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STUDIO Sony Pictures Home Entertainment
RUNNING TIME 124 Minutes
Another bland anime. Blanime?
Junichi Fujisaku, Chizu Hashii, Koji Tanaka, Mark Mancina
The battle continues in Blood+ Volume Four, more adventures as Saya Otonashi battles the evil Chiropterans! A normal high school student who suffers from amnesia, her destiny is partially revealed when a stranger presents her with a katana. Soon she finds herself fighting Chiropterans – ravenous creatures that can change their form, disguising themselves as human beings. An organization called the Red Shield has been waging a private war to wipe them out. They travel to Ekaterinburg during the continued struggle, but no one’s safe.
I fell out of love with anime TV shows about a decade ago. They all began to look alike, sound alike, and share the same tropes. They all had tie-in mangas and feature films. Eventually the sheer number of shows began to overwhelm me, and I just checked out. I still loved some of the big animated features, mostly stuff from Studio Ghibli. But I really hadn’t watched a bona fide anime series in a long time.
Blood: The Last Vampire was a 50-minute film released in 2000, and it has spawned a large multimedia franchise. There are several manga series, several novels, a live action film, and two animated TV shows. Blood+ is one of those shows.
Blood+ was successful enough to become a franchise unto itself, with several manga adaptations and couple of video games. That’s one of my complaints about anime and manga culture: most things are an adaptation of a spinoff of a remake. There’s an extreme lack of originality. I suppose we’re doing the same thing in the US with Marvel and DC franchises, but I can at least tell the difference between Iron Man and Batman.
Blood+ isn’t bad, but it really doesn’t do anything to separate itself from the hundreds of other teen-oriented anime shows. It falls prey to the same tropes that have already beaten to death. Saya is an amnesiac with a violent past (like Vash from Trigun), who is attempting to deal with her inherently violent nature (similar to Rurouni Kenshin). A monster shows up in nearly every episode for our heroes to vanquish (like in Bubblegum Crisis). There’s a character who always has a coffin on his back (like in Gungrave).
One thing that Blood+ has going for it is the quality of its animation. This series looks pretty nice, with a slightly desaturated color palette and soft, atmospheric lighting. The character designs are pretty traditional, but it’s easy enough to tell the characters apart. The most unique designs are the horse-faced vampiric monsters, which vaguely remind me of Zuul from Ghostbusters.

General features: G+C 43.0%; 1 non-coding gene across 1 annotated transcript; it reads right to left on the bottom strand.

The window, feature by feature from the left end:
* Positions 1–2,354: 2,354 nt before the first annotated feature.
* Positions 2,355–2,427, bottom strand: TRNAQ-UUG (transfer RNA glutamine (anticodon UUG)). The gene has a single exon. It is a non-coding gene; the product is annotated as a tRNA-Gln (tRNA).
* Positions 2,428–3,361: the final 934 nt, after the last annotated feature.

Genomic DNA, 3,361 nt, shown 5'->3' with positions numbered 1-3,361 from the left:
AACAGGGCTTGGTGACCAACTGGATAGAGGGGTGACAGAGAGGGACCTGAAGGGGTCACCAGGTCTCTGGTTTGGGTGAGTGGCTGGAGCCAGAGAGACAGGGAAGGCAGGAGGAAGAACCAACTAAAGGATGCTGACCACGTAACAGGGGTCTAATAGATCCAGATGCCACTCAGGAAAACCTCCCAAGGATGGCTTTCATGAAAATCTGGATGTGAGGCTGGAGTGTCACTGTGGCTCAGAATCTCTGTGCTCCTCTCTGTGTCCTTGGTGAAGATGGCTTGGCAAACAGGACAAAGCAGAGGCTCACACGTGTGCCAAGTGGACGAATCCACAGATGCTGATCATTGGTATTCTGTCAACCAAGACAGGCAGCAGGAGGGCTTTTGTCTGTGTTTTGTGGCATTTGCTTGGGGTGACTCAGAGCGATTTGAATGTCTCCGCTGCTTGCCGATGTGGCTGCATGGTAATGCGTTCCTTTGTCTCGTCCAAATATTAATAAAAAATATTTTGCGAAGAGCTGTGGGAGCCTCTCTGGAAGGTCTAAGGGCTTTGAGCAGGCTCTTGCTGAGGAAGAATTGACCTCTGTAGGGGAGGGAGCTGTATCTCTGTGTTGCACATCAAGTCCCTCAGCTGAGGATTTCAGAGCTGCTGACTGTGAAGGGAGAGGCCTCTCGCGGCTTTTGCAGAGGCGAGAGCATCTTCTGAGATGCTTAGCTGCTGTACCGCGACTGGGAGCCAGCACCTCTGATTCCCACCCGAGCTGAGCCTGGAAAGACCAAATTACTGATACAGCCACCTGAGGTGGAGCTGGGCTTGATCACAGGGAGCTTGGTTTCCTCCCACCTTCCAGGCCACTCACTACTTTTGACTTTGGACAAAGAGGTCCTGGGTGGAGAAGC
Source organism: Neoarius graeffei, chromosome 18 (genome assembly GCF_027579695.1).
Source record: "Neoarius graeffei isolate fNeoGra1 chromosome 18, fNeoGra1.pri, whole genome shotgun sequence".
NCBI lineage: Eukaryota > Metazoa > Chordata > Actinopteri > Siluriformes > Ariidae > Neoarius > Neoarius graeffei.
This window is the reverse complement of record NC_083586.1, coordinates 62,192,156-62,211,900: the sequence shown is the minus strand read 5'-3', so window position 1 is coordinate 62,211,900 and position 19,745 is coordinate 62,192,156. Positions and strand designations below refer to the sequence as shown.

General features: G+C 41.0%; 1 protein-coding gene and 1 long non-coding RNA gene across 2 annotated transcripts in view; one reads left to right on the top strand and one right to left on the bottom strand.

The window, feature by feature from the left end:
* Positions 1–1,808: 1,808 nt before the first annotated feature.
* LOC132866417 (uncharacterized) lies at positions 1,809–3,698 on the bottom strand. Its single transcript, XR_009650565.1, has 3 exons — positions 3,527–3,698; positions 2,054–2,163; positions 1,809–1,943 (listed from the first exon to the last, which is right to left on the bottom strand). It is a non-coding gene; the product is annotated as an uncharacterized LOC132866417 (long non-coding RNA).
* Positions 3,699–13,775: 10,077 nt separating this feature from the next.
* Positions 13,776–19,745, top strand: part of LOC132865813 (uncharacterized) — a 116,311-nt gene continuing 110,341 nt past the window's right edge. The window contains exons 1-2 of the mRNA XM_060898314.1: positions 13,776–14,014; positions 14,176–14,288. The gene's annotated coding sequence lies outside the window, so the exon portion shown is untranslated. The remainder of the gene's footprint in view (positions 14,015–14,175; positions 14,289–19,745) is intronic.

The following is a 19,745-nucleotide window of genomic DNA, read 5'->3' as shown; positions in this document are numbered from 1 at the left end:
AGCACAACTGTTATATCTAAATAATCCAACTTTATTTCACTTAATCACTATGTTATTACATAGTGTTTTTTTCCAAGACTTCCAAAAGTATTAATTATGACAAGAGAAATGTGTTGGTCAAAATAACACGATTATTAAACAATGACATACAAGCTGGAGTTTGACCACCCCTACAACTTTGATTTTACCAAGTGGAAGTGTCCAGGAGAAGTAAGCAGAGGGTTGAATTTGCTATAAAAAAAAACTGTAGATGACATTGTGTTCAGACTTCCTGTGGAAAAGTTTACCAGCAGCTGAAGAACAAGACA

Another good thing about Blood+ is the soundtrack. Composed by Mark Mancina and produced by Hans Zimmer, the music is very string-heavy, and well composed.
The weirdest thing about Blood+ is the show’s tone. Even with all the blood and monsters, it never feels like horror. It’s not terribly dramatic, so it never feels like a drama. It’s not terribly funny, so I don’t think it’s comedy. Blood+ is never enough of one thing, and it doesn’t ever feel like it has a thematic statement to make. It’s just another anime series in a crowd of thousands just like it.
Volume 4 of Blood+ contains episodes 16-20, which center around a plot arc that mostly takes place in Russia. The first episode on the disc ends with a nice, bloody action beat on a train in Siberia, but is otherwise pretty quiet. The second episode is intriguing, but ends up being a confusing flashback.
The next two episodes are pretty strong, featuring a trip to Chernobyl and a big reveal about Saya’s true nature. There are some snowy showdowns in these episodes that look great.The last episode on the disc is a misfire, since it’s not Saya-centric, and takes place mostly in France.
I can’t say that anime has changed much over the past decade. There’s more CGI, so animators can move the camera more freely, and that can be nice. The animation is certainly cleaner, and will most likely age well. Unfortunately, it’s still rare that a series will have a truly unique visual style.
The five episodes are presented in full screen, and the image quality is really soft. The softness I think is a conscious choice, but I think the mid-tone contrast could’ve been increased to improve sharpness. The disc has two stereo audio tracks: Japanese and an English dub. I prefer to stick with the original Japanese audio track, and I’m pleased to report that it sounds fine. There are no special features to speak of.